Kathryn Hauer

CFP®, EA
Personal Finance, Retirement, Taxes
98%
Helpful
169
Answers
24
Articles
233
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“Kathy, author of "Financial Advice for Blue Collar America," helps you plan and manage your money while teaching you about financial matters and financial safety.”
Firm:

Wilson David Investment Advisors

Job Title:

Financial Planner

Biography:

I fix things. My specialties are financial planning, financial literacy education, taxes, and investment advice, but over my 30-year career, I've been able to help people fix problems with money, construction projects, meetings, sentence construction, culinary disasters, and academic difficulties.

I wish I were like Samantha of the TV show Bewitched and could just twitch my nose to repair everyone's problems. Unfortunately, no magic erupts when I twitch my nose. I help clients using my knowledge, experience, and hard work...although I like to think that our working together has its own magic. My work as a lecturer, teacher, copy-editor, writer, presenter, negotiator, researcher, and office manager in a diverse cross section of business, educational, and government organizations has helped me gain the depth of knowledge needed to advise my clients in all aspects of sound financial planning and investment. I have been described as a fast, cheerful, flexible worker who rapidly resolves unexpected problems and project difficulties. I manage work quality and time based on guidelines provided and use my talents to provide customers with top-notch service.

As a champion for financial literacy, I speak at high schools, libraries, career fairs, churches, businesses and community groups - anywhere I can get a platform! - to raise awareness about financial knowledge and safety. I recently published "Financial Advice for Blue Collar America" which offers guidance on basic concepts of money including insurance and taxes, financial traps to avoid, how to pay for college and tech school, and info about the bright future ahead for blue collar careers.

Education:

BA, College of William and Mary
MA, College of William and Mary
MBA, University of South Carolina

CRD Number:

6380680

Disclaimer:

By choosing to work with this Advisor, you acknowledge that neither Wilson David Investment Advisors nor this Advisor makes any representations or promises that the services you receive are appropriate for you and your business or guarantees any specific outcome or results. Wilson David Investment Advisors does not guarantee the suitability of the Advisor for your particular needs and does not endorse the advice and services rendered by any Advisor. Wilson David Investment Advisors is a registered investment adviser registered in South Carolina and GA through FINRA. Any commentaries, articles or other opinions herein are intended to be general in nature and for current interest. All content on this website is presented as of the date published or indicated, and may be superseded by subsequent market events or for other reasons. All investments involve risk, including loss of principal invested.  The answers presented on Ask an Advisor should be considered general information presented to inform the public. They are based on the information provided in the question, which may have omitted important details that would have changed the answer had they been known. Please consult a financial advisor before concluding that the information is relevant to your own situation.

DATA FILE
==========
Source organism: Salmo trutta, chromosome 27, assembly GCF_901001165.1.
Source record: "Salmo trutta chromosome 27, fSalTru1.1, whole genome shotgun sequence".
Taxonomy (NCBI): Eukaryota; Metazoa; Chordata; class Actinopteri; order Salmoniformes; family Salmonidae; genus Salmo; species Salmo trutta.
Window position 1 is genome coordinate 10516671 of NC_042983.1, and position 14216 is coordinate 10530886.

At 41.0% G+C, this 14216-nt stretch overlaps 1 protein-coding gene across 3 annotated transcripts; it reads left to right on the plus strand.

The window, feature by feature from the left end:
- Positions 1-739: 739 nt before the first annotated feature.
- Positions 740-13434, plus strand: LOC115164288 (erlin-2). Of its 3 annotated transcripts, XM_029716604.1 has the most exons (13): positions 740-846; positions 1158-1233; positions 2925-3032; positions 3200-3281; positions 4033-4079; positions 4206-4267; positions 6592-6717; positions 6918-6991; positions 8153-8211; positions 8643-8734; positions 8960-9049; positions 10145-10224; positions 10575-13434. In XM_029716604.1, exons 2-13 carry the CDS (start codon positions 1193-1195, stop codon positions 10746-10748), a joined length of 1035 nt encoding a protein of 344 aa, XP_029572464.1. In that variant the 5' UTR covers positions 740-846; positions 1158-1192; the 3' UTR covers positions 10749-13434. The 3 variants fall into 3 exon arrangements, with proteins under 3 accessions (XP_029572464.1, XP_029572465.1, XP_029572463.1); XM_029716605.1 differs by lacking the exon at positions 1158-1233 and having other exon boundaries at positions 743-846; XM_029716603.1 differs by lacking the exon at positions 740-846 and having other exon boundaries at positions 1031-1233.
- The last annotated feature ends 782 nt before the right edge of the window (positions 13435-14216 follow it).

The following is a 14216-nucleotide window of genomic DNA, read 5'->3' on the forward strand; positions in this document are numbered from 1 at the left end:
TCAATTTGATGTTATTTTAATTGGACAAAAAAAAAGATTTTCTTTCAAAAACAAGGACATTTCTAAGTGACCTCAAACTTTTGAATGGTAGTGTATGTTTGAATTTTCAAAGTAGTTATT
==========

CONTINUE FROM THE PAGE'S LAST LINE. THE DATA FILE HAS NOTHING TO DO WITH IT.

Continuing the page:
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January 2017
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November 2016
    Personal Finance
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    Personal Finance, Starting Out

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    Personal Finance
How are realized profits different from unrealized or so-called "paper" profits?
95% of people found this answer helpful

Hi! The other answers here are great, and I wanted to add a thought about how taxes work on unrealized and realized gains. People buy stocks for several reasons including capital appreciation (which occurs when a stock rises in price) and dividends (which are payments made to stockholders when the company distributes some of its earnings to stockholders). So “capital gains” are when you realize capital appreciation by selling the stock. You only take a capital gain in a stock when you actually sell it, and that’s the only time you pay taxes on what you’ve earned. Clients have asked me if they need to pay taxes on a stock that’s appreciated in a year or as in your question, on a stock that shows a "paper profit."  In other words, if you spend $1,000 on ABC stock in Jan. 2015 and then at the end of the year the stock has gone up and it is worth $2,000, would you owe the IRS tax on the $1,000 you’ve made that year? In the case of this "paper profit," you wouldn’t owe any tax on the amount you’ve earned so far in 2015 because you haven’t actually realized or locked in that gain. A company you own stock in could feasibly go bankrupt at any moment, so the $1,000 profit you have on paper could disappear and instead of your ABC stock being worth $2,000, it could be worth 0. That’s why you don’t pay taxes on that stock's paper profit – at any moment as the stock market moves and as your stock price moves, your profit changes. It’s only when you sell the stock for more than you paid for it that you realize a capital gain…or a loss when you end up selling it for less than you paid for it or if the company goes bankrupt. Thanks so much for writing to us!

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